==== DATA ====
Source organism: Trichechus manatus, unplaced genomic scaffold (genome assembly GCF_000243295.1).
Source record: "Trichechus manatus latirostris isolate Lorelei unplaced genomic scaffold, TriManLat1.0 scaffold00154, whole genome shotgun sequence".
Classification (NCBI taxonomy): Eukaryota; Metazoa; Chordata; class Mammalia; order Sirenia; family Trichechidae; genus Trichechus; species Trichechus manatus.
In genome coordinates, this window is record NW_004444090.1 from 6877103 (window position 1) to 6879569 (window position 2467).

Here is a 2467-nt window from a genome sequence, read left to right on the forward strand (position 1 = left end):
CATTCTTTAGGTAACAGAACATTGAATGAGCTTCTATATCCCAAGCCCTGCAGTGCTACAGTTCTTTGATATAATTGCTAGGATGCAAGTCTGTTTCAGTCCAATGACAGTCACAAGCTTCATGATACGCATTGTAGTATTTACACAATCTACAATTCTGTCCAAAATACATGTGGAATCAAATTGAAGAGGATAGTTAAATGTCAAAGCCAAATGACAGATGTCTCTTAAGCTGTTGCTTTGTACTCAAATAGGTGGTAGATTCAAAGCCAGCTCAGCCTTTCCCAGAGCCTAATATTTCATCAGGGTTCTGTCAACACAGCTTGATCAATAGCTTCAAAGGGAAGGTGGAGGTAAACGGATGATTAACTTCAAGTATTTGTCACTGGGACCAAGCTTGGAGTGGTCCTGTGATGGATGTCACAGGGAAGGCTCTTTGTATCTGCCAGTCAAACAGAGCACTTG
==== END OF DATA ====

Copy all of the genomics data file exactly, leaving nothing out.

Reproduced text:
Source organism: Trichechus manatus, unplaced genomic scaffold (genome assembly GCF_000243295.1).
Source record: "Trichechus manatus latirostris isolate Lorelei unplaced genomic scaffold, TriManLat1.0 scaffold00154, whole genome shotgun sequence".
Classification (NCBI taxonomy): Eukaryota; Metazoa; Chordata; class Mammalia; order Sirenia; family Trichechidae; genus Trichechus; species Trichechus manatus.
In genome coordinates, this window is record NW_004444090.1 from 6877103 (window position 1) to 6879569 (window position 2467).

Here is a 2467-nt window from a genome sequence, read left to right on the forward strand (position 1 = left end):
CATTCTTTAGGTAACAGAACATTGAATGAGCTTCTATATCCCAAGCCCTGCAGTGCTACAGTTCTTTGATATAATTGCTAGGATGCAAGTCTGTTTCAGTCCAATGACAGTCACAAGCTTCATGATACGCATTGTAGTATTTACACAATCTACAATTCTGTCCAAAATACATGTGGAATCAAATTGAAGAGGATAGTTAAATGTCAAAGCCAAATGACAGATGTCTCTTAAGCTGTTGCTTTGTACTCAAATAGGTGGTAGATTCAAAGCCAGCTCAGCCTTTCCCAGAGCCTAATATTTCATCAGGGTTCTGTCAACACAGCTTGATCAATAGCTTCAAAGGGAAGGTGGAGGTAAACGGATGATTAACTTCAAGTATTTGTCACTGGGACCAAGCTTGGAGTGGTCCTGTGATGGATGTCACAGGGAAGGCTCTTTGTATCTGCCAGTCAAACAGAGCACTTG